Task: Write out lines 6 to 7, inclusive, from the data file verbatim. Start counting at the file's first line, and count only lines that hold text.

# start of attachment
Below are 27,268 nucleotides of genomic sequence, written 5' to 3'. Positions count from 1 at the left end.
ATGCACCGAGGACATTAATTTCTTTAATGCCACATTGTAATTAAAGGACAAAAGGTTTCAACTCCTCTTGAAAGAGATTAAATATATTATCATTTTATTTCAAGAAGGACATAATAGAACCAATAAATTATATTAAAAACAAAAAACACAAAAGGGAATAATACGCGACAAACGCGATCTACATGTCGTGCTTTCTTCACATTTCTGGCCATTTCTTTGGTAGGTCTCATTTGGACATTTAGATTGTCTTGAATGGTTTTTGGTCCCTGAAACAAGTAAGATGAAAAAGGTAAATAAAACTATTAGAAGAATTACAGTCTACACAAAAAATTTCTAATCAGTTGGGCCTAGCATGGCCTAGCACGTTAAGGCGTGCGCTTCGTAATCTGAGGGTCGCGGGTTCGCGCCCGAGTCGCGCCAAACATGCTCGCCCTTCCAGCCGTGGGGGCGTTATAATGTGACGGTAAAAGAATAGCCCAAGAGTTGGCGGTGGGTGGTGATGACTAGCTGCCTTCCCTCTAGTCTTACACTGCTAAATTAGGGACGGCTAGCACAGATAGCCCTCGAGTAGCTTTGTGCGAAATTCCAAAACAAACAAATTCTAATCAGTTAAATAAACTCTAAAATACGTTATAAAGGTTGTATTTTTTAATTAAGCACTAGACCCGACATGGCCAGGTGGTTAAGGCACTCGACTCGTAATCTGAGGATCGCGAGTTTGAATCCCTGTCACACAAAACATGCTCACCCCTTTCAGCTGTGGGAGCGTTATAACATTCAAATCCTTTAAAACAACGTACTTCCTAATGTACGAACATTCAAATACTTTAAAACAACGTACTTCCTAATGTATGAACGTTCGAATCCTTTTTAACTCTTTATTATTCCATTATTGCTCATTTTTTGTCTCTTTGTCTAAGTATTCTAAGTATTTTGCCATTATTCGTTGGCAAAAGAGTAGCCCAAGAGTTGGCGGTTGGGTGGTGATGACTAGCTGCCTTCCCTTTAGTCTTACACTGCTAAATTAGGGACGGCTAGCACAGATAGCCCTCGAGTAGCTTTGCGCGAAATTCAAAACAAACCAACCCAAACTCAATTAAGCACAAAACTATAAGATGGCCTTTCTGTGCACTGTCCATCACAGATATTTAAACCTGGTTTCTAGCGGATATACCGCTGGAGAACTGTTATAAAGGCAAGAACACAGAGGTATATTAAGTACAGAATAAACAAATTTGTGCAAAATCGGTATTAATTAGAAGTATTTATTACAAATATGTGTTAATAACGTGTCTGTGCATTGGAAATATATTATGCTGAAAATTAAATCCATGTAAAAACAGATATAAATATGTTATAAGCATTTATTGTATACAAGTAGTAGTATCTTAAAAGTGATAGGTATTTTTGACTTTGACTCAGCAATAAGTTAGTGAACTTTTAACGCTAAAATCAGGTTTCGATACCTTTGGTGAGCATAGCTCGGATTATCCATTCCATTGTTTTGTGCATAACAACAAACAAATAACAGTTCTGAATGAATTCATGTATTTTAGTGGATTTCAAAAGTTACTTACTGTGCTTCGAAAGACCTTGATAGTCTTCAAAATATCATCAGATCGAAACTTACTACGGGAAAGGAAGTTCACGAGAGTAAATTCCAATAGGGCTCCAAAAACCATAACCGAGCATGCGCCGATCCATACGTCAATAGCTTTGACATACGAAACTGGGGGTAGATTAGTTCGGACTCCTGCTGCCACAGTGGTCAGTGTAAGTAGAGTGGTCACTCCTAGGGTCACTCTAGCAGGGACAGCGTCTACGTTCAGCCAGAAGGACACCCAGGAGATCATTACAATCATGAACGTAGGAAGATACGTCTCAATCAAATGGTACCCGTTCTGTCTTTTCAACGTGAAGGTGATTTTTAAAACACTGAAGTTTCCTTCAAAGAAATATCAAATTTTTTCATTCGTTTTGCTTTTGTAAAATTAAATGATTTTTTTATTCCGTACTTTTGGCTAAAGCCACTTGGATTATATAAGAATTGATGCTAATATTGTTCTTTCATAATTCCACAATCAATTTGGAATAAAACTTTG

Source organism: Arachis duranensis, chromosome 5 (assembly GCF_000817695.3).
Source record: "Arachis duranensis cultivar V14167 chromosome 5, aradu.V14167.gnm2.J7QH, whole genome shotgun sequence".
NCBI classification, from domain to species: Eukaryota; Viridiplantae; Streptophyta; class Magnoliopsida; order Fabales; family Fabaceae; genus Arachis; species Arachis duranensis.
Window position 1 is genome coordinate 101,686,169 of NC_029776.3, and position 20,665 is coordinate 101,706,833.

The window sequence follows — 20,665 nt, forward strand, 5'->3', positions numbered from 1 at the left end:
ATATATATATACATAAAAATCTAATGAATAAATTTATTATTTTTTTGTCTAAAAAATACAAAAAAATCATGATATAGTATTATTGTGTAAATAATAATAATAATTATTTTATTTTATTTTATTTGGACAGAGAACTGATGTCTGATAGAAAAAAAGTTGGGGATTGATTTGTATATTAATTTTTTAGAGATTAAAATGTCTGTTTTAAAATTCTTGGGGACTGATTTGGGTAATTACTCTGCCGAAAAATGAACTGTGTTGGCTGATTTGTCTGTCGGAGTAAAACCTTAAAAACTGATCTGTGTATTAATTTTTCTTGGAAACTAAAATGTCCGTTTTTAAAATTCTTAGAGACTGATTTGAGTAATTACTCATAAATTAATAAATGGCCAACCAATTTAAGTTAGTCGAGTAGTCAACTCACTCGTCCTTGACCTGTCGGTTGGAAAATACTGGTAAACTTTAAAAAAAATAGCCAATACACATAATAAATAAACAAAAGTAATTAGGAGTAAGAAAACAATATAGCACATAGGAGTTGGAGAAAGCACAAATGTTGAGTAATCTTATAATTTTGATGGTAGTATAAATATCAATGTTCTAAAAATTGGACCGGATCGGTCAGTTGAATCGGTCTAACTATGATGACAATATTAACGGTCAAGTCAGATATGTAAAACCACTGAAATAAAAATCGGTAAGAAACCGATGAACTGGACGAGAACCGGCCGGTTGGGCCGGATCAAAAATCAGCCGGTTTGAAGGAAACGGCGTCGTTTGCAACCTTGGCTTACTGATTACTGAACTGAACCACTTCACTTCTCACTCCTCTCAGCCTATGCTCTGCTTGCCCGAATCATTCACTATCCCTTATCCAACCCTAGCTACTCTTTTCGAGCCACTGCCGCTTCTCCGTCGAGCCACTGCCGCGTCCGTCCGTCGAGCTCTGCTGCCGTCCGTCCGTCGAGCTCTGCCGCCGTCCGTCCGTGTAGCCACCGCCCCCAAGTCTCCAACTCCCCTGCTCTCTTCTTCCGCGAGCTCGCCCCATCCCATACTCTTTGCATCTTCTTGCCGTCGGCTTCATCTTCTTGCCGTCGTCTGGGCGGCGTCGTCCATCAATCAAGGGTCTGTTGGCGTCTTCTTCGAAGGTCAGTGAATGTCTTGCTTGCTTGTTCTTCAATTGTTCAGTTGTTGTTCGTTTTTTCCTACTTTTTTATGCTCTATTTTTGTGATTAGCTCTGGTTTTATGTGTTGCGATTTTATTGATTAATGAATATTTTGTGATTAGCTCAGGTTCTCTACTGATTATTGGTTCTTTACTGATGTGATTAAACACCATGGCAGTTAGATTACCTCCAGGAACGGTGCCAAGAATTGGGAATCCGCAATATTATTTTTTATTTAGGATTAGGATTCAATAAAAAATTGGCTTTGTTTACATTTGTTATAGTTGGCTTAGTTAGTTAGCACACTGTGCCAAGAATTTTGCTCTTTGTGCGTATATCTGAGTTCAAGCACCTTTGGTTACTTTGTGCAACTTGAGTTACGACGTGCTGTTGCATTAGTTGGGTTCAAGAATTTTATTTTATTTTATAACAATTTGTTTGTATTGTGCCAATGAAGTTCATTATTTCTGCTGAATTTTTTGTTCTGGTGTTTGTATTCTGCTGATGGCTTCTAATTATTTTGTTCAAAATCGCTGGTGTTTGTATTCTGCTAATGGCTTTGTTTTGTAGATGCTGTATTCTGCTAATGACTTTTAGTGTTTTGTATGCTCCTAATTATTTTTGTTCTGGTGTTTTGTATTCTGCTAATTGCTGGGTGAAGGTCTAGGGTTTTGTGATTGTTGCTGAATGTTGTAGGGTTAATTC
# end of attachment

Window position 1 is genome coordinate 101,686,169 of NC_029776.3, and position 20,665 is coordinate 101,706,833.

The window sequence follows — 20,665 nt, forward strand, 5'->3', positions numbered from 1 at the left end: